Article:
Southern Africa is awash with illegal firearms fuelling violence, conflict, and organized crime. Guns and ammunition are a currency in an underworld of gangs, hitmen, drug syndicates, extortion, kidnappings, wildlife crime, and bloody turf wars in the informal transport sector.

Rising violent crimes – such as cash-in-transit heists, armed robberies, kidnappings, and assassinations – share one common factor: the ready availability of illegal guns.

Illicit firearms also contribute to political conflict and instability in South Africa, Mozambique, and Zimbabwe. In Mozambique, the availability of illegal firearms has compounded the violence linked to an insurgency in the north of the country, while in South Africa, both legal and illegal firearms played a significant role in the deaths of 330 people during the recent unrest in Gauteng and KwaZulu Natal in July 2021.

While the exact figure for the number of illicit firearms in circulation in the SADC region is not readily available, it is estimated that there are about 3.8 million unregistered illegal firearms in circulation in South Africa, Mozambique, and Zimbabwe.

Many of these come from civilian gun owners whose firearms have been lost or stolen, but many others come from state institutions. It is not known exactly how many firearms have been lost and stolen from the police, military, and other government departments, and a lack of oversight means that many losses and thefts go unrecorded.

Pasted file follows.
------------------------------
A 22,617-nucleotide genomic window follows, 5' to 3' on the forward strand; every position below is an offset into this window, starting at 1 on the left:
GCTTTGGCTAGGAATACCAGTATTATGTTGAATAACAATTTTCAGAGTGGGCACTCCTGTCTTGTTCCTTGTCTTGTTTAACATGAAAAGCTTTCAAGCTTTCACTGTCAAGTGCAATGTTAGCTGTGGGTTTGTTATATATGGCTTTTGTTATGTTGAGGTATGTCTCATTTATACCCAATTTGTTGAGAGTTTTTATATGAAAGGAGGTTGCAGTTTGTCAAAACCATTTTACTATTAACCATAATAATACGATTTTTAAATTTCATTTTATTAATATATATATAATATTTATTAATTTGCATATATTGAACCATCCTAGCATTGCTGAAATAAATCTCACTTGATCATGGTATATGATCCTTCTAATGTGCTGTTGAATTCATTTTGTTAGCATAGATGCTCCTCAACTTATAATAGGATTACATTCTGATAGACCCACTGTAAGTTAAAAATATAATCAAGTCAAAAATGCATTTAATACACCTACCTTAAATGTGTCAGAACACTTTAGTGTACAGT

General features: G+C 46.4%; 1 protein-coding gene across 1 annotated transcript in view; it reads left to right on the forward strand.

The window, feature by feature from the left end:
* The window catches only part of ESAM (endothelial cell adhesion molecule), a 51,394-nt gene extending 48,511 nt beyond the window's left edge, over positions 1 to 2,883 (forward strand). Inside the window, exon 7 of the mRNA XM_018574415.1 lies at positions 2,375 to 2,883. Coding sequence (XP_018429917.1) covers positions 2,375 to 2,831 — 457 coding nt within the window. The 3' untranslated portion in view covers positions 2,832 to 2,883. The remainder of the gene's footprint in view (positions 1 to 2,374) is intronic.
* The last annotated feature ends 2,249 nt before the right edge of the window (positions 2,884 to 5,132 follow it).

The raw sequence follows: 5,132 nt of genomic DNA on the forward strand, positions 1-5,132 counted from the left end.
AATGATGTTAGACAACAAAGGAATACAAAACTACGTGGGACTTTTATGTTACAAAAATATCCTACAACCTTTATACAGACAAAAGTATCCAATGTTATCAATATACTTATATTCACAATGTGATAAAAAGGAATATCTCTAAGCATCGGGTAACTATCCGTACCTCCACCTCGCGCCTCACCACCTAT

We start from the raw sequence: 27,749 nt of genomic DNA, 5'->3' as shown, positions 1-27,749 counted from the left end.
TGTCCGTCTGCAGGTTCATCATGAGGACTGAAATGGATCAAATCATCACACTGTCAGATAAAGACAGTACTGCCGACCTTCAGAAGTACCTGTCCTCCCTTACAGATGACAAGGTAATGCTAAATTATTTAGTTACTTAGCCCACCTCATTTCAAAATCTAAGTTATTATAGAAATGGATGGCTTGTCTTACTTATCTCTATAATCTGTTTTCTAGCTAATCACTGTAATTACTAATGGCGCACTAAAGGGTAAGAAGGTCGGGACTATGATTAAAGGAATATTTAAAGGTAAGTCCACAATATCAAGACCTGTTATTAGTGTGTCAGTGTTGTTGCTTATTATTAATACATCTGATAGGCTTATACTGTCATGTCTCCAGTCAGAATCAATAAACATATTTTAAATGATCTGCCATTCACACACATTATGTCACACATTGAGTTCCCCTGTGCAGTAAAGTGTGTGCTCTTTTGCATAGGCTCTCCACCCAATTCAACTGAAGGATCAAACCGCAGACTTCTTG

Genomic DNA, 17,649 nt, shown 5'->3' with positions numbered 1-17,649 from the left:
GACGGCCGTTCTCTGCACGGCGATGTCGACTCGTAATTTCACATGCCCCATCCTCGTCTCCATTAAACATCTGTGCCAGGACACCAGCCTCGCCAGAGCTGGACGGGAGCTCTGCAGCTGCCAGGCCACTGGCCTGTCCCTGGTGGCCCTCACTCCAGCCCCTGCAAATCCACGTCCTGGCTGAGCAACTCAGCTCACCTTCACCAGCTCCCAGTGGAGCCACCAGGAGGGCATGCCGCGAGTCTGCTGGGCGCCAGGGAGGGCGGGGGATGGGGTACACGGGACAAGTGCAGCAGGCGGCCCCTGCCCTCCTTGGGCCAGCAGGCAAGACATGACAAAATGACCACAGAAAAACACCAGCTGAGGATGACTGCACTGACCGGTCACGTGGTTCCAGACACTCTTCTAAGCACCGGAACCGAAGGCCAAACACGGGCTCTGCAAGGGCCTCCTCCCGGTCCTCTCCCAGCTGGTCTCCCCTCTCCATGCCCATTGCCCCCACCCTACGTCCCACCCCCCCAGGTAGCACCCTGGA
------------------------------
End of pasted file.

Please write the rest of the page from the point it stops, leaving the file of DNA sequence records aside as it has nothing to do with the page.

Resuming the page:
In South Africa, the exact numbers of weapons lost and stolen from government departments and agencies are unknown. There is little public oversight despite the fact that a number of these departments have a poor track record when it comes to monitoring and control over their firearms. Many ignore access to information and even parliamentary requests for data on lost and stolen firearms.

While the South African Police do release some information on firearms lost or stolen each year, they do not release or do not have, figures on firearms missing from police evidence stocks and of firearms earmarked for destruction.

This report is based on extensive research and fieldwork conducted in South Africa, Mozambique, and Zimbabwe. The report examines the sources, markets, and types of firearms inflaming conflict and organized crime in the region.

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